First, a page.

Many vocational schools in Virginia offer paralegal studies degree or certificate programs. During a paralegal studies program, students take classes in areas like contract law, legal writing,
    and legal research. Paralegals do not need to hold a license to practice, but some paralegals pursue professional certification to demonstrate their skills.

    The BLS reports that paralegals earned a median annual pay of over $51,000 in 2019, with much
    faster-than-average projected job growth between 2018 and 2028.

    Learn more about paralegal studies programs.

  • Radiology Technician Schools

    Radiology technicians capture diagnostic images using machines like X-rays. They maintain imaging equipment, prepare patients for procedures, and evaluate image quality. They also maintain
    patient records.

    An associate degree is the entry-level education requirement for radiology technicians. During an associate program, students take courses in areas like radiation physics, anatomy, and image
    evaluation. Students also complete clinical training to gain hands-on skills in the field.

    Radiology technicians need a license from the Virginia Board of Medicine to practice. Many radiology technicians
    also pursue professional certification from The American Registry of Radiologic Technologists. The BLS reports that
    radiology technicians earned a median annual pay of over $62,000 ini 2019, with faster-than-average
    projected job growth between 2018 and 2028.

    Learn more about radiology technician programs.

Financial Aid for Trade School Students

Trade school students can help offset the cost of their education through financial aid opportunities, such as loans, grants, and scholarships. To qualify for federal financial aid, such as Pell Grants and work-study programs, students must submit the FAFSA. However, only students at accredited schools qualify for federal aid. Unlike loans, scholarships and grants do not require repayment, making them ideal forms of financial aid.

Trade school students can also choose an affordable program to help lower the cost of their education. For example, Virginia public universities charge over $12,500 per year in tuition and fees, on average, while private universities cost more than $23,000 per year, according to the National Center for Education Statistics. In contrast, Virginia community colleges charge around $5,000 per year, on average.

Scholarship for Trade School Students

Many private foundations, government agencies, and professional organizations offer scholarships and grants for trade school students. In addition to the following opportunities, students can research scholarships based on factors like their school or field of study.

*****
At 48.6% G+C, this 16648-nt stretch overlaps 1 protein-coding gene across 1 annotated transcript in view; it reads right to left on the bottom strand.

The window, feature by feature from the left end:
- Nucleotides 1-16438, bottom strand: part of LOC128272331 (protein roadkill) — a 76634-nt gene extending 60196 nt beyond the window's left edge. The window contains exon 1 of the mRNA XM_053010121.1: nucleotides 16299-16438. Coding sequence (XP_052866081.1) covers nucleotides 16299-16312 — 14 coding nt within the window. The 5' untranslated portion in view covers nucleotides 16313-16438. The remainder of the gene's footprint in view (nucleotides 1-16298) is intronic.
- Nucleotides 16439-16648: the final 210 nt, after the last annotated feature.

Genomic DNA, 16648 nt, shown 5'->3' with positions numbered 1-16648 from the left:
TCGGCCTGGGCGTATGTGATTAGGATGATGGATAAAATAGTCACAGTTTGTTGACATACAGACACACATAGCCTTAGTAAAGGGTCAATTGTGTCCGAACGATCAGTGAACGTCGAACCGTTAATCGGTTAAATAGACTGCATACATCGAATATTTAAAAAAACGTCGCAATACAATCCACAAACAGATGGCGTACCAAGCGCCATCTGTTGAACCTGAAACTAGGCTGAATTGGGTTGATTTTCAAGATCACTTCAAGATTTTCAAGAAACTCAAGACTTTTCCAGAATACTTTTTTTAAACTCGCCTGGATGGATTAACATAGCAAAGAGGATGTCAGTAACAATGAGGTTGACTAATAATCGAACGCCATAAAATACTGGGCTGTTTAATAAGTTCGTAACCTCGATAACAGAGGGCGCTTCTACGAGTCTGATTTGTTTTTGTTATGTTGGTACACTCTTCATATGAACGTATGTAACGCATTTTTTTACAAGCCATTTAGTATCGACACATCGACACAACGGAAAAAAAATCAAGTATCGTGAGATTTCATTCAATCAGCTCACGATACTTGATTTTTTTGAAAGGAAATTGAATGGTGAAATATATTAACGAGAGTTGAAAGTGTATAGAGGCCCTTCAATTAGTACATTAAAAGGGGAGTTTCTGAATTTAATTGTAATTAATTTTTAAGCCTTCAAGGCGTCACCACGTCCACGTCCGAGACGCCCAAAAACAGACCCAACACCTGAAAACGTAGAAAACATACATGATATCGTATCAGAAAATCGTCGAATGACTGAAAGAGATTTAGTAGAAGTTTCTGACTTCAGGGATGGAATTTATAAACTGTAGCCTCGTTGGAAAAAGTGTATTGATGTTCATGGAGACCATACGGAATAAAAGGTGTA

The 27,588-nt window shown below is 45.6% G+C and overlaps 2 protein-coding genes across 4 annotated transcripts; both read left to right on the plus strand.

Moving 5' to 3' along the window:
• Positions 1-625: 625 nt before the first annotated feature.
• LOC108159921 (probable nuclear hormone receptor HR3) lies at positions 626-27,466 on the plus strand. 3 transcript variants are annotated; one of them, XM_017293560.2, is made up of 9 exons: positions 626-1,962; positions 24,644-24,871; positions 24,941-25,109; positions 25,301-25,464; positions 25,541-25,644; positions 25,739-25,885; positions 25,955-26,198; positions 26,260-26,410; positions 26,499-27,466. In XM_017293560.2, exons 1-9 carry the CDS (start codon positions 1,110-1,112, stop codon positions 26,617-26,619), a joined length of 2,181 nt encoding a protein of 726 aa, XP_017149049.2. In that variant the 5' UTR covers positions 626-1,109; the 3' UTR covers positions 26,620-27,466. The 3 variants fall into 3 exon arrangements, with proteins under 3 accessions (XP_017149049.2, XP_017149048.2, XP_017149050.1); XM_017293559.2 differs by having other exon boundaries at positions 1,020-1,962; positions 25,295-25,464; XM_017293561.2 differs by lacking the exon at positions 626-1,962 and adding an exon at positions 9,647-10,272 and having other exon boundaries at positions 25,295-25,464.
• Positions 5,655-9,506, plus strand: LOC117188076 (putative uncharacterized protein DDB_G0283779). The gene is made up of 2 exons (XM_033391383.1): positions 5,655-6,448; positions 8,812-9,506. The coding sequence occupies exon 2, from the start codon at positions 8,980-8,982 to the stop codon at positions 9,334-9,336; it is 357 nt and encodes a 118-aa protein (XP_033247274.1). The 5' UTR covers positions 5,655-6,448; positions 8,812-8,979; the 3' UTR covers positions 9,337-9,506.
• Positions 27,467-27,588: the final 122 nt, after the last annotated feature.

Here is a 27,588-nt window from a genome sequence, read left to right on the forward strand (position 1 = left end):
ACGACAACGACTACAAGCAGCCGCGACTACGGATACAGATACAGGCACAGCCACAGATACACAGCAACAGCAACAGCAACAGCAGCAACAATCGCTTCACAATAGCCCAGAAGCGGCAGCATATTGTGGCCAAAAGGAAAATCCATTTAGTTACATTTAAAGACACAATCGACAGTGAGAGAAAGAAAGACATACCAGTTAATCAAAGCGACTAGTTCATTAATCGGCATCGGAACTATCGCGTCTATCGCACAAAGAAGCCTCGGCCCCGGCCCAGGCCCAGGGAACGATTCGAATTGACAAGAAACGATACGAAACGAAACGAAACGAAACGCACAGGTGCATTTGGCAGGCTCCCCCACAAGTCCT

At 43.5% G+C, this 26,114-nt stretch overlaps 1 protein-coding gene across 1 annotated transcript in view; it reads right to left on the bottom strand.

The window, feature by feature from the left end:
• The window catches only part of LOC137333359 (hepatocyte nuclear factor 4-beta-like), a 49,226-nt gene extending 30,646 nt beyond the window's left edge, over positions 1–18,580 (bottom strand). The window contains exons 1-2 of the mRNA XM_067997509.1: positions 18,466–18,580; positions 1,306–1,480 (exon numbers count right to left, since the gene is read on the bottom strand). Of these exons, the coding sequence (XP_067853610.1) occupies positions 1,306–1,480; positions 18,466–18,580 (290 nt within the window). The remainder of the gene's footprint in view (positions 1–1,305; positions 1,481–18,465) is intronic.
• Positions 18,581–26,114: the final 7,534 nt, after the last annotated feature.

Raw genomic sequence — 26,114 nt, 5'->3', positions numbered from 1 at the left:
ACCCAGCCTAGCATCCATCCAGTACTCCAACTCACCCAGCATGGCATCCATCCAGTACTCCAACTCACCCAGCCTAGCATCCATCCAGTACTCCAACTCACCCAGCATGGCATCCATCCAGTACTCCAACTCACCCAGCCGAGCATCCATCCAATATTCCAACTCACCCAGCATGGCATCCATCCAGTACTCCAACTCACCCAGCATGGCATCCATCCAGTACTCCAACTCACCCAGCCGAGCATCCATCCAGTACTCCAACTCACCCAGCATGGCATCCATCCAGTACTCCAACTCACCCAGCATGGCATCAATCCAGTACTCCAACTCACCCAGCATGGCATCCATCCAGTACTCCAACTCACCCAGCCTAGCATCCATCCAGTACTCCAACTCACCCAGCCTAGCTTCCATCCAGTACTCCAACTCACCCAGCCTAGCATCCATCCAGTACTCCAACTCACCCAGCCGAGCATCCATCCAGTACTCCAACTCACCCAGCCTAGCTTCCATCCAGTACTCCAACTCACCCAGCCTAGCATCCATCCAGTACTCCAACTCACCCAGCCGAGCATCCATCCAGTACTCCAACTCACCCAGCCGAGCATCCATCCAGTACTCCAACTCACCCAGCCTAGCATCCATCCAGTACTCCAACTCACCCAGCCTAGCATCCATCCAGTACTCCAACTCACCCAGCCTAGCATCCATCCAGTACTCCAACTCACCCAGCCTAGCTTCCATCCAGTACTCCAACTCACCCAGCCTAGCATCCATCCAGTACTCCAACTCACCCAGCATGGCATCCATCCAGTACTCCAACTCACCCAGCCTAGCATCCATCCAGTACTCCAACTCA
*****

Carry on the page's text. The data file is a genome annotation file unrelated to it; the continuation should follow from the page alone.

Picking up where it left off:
• Virginia Tuition Assistance Grant

    Who Can Apply: This grant supports Virginia residents attending eligible private schools as full-time students. Recipients can receive an automatic renewal.
    Amount: $3,400

    Apply for Scholarship

  • Lettie Pate Whitehead Foundation Scholarship

    Who Can Apply: Students attending qualifying accredited schools in Virginia can apply for this scholarship. Applicants studying nursing and allied health fields receive preference.
    Amount: Varies

    Apply for Scholarship

  • John Randolph Foundation Scholarship

    Who Can Apply: The John Randolph Foundation offers multiple scholarships for students living in Hopewell, Prince George, and other cities in central Virginia. Application
    requirements vary by scholarship.
    Amount: Varies

    Apply for Scholarship

  • Leo Bourassa Scholarship

    Who Can Apply: Offered by the Virginia Lakes and Watersheds Association, this scholarship supports learners studying fields related to water resources. Applicants must attend an
    accredited college or university in Virginia.
    Amount: $500-$3,000

    Apply for Scholarship

  • Horatio Alger Career & Technical Scholarships

    Who Can Apply: This scholarship funds students enrolled in a career or technical program at an accredited postsecondary institution. Applicants must demonstrate financial need.
    Amount: Up to $2,500

    Apply for Scholarship

Additional Education and Career Resources

  • Virginia Beach Economic Development

    Designed for those interested in doing business in Virginia Beach, the publications offered here are of good use to those who are entering the workforce in the area.

  • Virginia Beach Economic Development

    Designed for those interested in doing business in Virginia Beach, the publications offered here are of good use to those who are entering the workforce in the area.

  • Virginia's CTE Resource Center

    Designed for educators in the vocational and career colleges system, this site also offers information for students who are considering CTE training.

  • Virginia Employment Commission

    The perfect place for students to learn what to expect from their future careers.

Learn More…

Trade and Vocational Schools